Corian Scoring and Engraving

engraving
pre-release
corian

#1

After @karaelena’s demo of marble, I got a piece of corian out. This is a 4x4" piece .47" thick. I did a small test of an initial in the lower right corner, stopped it and just did the whole thing.

Did a combination of trace and engrave to try and highlight the ducking in and out of the knot work. I’m pretty happy with it.

5%, 335 in/min at 340 lpi. I have a whole box of these pieces in many different colors.

One thing to note about the scoring. Compared to the etching it was a bit more dramatic with the flashes and sparks. I did the score at 40% power at 196 in/min. It was throwing up sparks vertically above the material toward the head, something I hadn’t noticed before. The etching had very minimal flashing and sparks.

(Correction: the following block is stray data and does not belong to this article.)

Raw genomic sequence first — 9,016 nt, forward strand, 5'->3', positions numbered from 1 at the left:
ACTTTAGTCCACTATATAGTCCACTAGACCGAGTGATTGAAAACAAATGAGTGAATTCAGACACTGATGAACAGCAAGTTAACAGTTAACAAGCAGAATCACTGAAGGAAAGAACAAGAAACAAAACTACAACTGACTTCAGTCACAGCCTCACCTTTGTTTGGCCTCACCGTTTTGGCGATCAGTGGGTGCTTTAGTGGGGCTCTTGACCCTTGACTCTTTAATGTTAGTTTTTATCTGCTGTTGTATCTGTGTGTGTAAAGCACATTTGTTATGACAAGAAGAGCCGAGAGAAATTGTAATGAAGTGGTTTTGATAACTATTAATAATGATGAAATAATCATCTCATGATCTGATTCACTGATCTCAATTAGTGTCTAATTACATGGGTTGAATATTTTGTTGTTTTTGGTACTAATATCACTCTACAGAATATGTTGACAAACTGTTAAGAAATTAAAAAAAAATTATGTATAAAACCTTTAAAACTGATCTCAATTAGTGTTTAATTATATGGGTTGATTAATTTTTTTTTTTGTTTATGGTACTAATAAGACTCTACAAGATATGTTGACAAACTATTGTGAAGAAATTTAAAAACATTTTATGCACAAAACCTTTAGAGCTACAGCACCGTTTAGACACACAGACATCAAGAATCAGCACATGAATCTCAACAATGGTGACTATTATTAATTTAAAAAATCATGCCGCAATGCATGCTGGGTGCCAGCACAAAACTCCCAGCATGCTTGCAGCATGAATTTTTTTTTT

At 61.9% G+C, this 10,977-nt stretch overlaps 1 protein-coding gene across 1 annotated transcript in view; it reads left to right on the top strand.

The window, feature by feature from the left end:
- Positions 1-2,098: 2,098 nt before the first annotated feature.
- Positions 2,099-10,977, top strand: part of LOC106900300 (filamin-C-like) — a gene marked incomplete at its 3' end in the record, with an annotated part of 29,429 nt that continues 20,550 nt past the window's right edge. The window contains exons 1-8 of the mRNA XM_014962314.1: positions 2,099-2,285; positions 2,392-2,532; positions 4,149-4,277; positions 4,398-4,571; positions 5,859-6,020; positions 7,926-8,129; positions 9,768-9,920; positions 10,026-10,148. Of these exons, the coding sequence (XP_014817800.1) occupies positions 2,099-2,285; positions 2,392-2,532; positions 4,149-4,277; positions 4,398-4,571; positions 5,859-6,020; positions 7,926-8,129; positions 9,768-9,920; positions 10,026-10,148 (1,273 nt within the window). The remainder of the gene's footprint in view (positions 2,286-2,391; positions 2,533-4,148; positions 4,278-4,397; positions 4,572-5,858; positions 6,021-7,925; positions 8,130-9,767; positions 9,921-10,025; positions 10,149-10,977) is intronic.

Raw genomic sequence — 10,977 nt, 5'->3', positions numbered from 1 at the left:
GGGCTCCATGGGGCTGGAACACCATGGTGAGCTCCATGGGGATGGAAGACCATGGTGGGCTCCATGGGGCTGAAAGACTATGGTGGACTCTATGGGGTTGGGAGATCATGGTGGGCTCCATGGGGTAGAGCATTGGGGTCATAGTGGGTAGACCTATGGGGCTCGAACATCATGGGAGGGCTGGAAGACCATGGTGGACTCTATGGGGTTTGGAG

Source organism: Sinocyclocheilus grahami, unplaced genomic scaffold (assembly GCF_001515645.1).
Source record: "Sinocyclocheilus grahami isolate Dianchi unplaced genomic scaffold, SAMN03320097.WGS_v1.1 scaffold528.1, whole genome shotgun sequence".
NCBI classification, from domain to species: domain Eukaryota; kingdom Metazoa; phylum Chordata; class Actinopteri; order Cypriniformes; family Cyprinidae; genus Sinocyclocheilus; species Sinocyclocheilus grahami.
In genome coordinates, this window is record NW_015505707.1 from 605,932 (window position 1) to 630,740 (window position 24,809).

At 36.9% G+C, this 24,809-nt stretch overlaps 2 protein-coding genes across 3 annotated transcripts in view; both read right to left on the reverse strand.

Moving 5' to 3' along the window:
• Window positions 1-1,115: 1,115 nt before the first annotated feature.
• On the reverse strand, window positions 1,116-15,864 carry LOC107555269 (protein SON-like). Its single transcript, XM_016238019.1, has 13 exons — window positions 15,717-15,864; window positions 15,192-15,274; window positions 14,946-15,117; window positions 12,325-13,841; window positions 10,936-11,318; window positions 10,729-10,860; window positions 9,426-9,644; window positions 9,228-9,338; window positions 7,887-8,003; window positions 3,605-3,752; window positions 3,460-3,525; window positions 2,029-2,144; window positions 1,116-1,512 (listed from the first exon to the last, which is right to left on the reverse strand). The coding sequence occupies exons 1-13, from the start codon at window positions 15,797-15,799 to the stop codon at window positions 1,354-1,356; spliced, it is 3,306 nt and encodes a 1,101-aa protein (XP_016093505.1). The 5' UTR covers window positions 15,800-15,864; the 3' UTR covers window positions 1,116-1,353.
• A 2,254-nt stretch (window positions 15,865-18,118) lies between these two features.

Will have to work on the photos of this. Hard to get any contrast with my lighting setup (I finally made a light box but still need a little more light, Perhaps a flexible LED panel.)


What will you buy with your $50 Inventables gift?
Lithophane will the glowforge cut it
Weekly Highlights for January 8th-14th
Cutting Corian
Lithophane will the glowforge cut it
#2

Those would make great … what are they called… back splashes?

All my aunt’s have growing lists of stuff like this for me.


#3

I really like that. I think I know where I can get some Corian scraps. I think I need to start trying to get my hands on them.


#4

Thanks for the test on Corian.

Also, the flexible LED panel link is really nice.